“We’ve got to build more”Rob Blackie
Moving on from the construction of more housing, I asked Blackie about the validity of Sadiq Khan’s calls for rent controls to combat high rents. He describes this move as “a bit of a distraction”, since Khan does not have the power to introduce rent controls and further argues that such a measure could make matters worse, as landlords would be reluctant to rent to people who they don’t have a personal relation with, as they would not be able to choose people based on price.
Crime and policing
Editor’s note: This section involves discussion of sexual violence, violent crime, homophobia and transphobia.
Crime stats in London have not gone the way of Khan across the last seven years, especially since the pandemic. There are 25,000 sexual offences reported each year in London, compared to 16 thousand in the year before Khan was elected. Knife crime surged by 16% last year and the number of violent crimes has increased by 40,000 since 2016/17. Homophobic crime is at a ten-year high and transphobic crime is at an all-time high.
Blackie is quick to pounce on Khan’s record. “I think the Mayor’s record on crime is terrible,” he says. “He’s been in charge of the police in London for 7 years now… and there’s been a complete collapse in the ability, in the success of the police in bringing people to trial. It started off bad by the way but it’s got a lot worse”.
The LibDem candidate tells a rather scathing story on the extent of the Met’s incompetence in handling sexual violence.
“If you dig into the Casey Report, there’s a quote in there from somebody, saying they had lost track of the number of rape cases that had been dropped because the evidence had been lost.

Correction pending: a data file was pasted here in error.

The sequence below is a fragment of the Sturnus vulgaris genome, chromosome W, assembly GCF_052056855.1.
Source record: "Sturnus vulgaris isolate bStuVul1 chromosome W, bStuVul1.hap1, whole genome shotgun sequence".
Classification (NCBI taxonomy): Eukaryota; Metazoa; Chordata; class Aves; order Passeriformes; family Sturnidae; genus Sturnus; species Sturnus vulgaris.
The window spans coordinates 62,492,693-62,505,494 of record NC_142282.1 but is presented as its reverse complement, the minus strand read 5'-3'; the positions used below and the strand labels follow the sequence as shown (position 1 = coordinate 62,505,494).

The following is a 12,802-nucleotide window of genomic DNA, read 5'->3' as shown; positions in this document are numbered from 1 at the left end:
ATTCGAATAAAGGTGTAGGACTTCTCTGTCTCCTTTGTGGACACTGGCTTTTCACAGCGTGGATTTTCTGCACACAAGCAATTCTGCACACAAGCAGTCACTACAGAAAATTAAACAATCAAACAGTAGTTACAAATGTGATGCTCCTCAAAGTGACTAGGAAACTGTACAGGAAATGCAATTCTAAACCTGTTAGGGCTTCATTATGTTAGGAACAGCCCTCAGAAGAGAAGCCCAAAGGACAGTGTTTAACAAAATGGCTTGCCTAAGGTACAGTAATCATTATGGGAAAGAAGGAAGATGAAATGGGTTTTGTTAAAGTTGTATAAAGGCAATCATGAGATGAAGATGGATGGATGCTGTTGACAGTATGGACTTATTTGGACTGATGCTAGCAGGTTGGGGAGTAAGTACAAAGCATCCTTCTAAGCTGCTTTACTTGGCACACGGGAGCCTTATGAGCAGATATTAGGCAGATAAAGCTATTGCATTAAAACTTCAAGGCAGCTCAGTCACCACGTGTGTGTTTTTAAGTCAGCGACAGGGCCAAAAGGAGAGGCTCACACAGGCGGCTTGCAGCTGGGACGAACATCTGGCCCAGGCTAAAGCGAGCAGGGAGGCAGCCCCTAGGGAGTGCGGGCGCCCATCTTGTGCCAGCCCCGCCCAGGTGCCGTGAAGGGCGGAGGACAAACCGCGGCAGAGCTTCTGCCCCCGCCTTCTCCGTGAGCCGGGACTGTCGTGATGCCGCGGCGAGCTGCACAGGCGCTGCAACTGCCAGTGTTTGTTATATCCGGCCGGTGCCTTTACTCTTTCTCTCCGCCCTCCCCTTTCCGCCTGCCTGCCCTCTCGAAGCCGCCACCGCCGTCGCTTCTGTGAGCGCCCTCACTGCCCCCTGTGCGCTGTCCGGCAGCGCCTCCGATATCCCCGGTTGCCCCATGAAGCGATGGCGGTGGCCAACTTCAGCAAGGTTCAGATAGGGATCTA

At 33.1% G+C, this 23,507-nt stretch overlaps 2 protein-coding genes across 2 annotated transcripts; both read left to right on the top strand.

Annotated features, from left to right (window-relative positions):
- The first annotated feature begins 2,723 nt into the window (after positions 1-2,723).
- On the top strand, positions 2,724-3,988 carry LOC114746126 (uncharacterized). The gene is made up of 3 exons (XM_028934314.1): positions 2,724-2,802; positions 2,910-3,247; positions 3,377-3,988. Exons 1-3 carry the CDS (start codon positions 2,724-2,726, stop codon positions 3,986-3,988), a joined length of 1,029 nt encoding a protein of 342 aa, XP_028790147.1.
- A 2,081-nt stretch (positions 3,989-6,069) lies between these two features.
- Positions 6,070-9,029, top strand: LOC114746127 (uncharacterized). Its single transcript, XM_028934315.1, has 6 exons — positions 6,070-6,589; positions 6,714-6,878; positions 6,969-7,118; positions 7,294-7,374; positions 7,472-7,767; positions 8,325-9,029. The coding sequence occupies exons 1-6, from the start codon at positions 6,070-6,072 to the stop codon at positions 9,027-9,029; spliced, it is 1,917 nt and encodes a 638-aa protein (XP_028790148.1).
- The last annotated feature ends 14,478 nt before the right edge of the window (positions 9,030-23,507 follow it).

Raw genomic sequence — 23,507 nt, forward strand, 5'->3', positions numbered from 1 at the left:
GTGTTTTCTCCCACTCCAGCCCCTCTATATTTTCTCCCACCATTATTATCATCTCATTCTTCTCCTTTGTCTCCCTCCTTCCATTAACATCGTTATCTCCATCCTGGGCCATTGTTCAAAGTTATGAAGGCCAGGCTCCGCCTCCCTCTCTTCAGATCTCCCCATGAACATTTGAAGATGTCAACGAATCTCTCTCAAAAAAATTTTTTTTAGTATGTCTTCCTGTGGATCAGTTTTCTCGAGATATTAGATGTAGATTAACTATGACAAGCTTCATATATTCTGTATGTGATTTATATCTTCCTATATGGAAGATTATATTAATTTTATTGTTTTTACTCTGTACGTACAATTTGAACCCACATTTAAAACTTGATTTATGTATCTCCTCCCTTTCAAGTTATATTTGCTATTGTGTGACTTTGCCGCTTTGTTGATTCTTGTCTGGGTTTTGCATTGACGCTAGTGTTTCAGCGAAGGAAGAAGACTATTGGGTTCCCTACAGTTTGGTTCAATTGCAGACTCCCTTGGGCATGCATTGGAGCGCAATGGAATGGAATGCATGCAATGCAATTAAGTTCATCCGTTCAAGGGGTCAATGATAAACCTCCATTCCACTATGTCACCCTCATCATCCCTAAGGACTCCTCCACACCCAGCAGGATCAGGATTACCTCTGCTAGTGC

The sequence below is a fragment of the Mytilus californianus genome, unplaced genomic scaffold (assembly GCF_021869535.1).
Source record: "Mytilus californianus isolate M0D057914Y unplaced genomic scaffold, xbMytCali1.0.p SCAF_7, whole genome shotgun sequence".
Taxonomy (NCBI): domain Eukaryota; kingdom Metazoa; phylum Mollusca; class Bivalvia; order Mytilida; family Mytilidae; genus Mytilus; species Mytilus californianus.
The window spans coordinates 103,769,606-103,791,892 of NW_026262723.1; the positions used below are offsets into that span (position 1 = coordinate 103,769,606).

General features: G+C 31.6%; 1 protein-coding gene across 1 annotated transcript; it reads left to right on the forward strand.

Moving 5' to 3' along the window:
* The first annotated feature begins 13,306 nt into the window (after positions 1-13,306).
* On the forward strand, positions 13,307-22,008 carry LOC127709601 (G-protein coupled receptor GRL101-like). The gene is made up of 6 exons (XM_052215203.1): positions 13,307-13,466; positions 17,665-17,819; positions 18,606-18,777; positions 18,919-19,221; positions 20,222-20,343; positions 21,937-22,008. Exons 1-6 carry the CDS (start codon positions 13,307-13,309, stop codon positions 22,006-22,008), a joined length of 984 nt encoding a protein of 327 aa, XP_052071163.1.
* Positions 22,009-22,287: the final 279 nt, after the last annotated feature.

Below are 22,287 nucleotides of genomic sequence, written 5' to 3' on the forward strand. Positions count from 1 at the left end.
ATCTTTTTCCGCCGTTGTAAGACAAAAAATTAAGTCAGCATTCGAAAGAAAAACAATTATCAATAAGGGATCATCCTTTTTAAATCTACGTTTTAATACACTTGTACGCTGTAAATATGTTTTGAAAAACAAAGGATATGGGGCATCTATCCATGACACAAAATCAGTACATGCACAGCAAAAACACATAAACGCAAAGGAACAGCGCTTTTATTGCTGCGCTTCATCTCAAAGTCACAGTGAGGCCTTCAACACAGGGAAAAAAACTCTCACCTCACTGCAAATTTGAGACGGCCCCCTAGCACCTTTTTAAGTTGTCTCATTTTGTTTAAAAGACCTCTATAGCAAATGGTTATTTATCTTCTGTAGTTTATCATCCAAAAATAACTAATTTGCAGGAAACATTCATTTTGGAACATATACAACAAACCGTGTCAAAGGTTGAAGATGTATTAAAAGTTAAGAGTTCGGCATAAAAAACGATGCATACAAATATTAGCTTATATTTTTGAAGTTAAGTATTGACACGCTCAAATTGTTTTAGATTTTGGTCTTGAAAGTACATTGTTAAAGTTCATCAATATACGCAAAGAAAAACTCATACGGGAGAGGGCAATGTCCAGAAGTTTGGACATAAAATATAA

“One particular example of where a lot of cases are lost are broken fridges, where basically the forensic samples are being kept after rape cases. The fridges there then broke, and that is a simple thing to fix. With good management you would fire people for that, you would make sure it never happened again”.
As well as incompetence, he also indicts Khan for endemic policy failures in policing.
“Across the last five years, there’s been over a million stop and searches in London and that’s terrible from two points of view, one of which is it’s a massive waste of police time and money that could be used for serious crimes like sexual offences. But it’s also terrible for relationships between the police and the people they police”.
He concludes that the “Mayor just hasn’t been interested in this”, unable to find another explanation for the police failures that have, in his opinion, led to an increase in crime in the capital.
“The Mayor just hasn’t been interested in [crime]”Rob Blackie
But does Blackie have the key to start solving some of these problems? He outlined some of the measures he would use to tackle the rising levels of hate crimes in the capital.
“There’s a lot of things you have to crack, but one of the things has to be about recruiting enough people, because obviously it’s much easier, you recruit from the bottom typically, so you’ve got to change that bowl of people you are recruiting from, and you’ve also got to expand it and right now they’re failing to both recruit enough people and instil a more diverse set of people.
“On LGBT crime specifically, what we need to do is get better at recording the crimes and actually then checking that we are investigating them properly because one of the problems historically has been… [that since] the data has not been collected properly, it has been hard to prove when they’ve been failures”.
Perhaps surprisingly for a liberal candidate in London, Blackie has also criticised Khan for his ULEZ expansion, claiming that the measures were “too blunt” and “needed to be more targeted”. He expanded on this.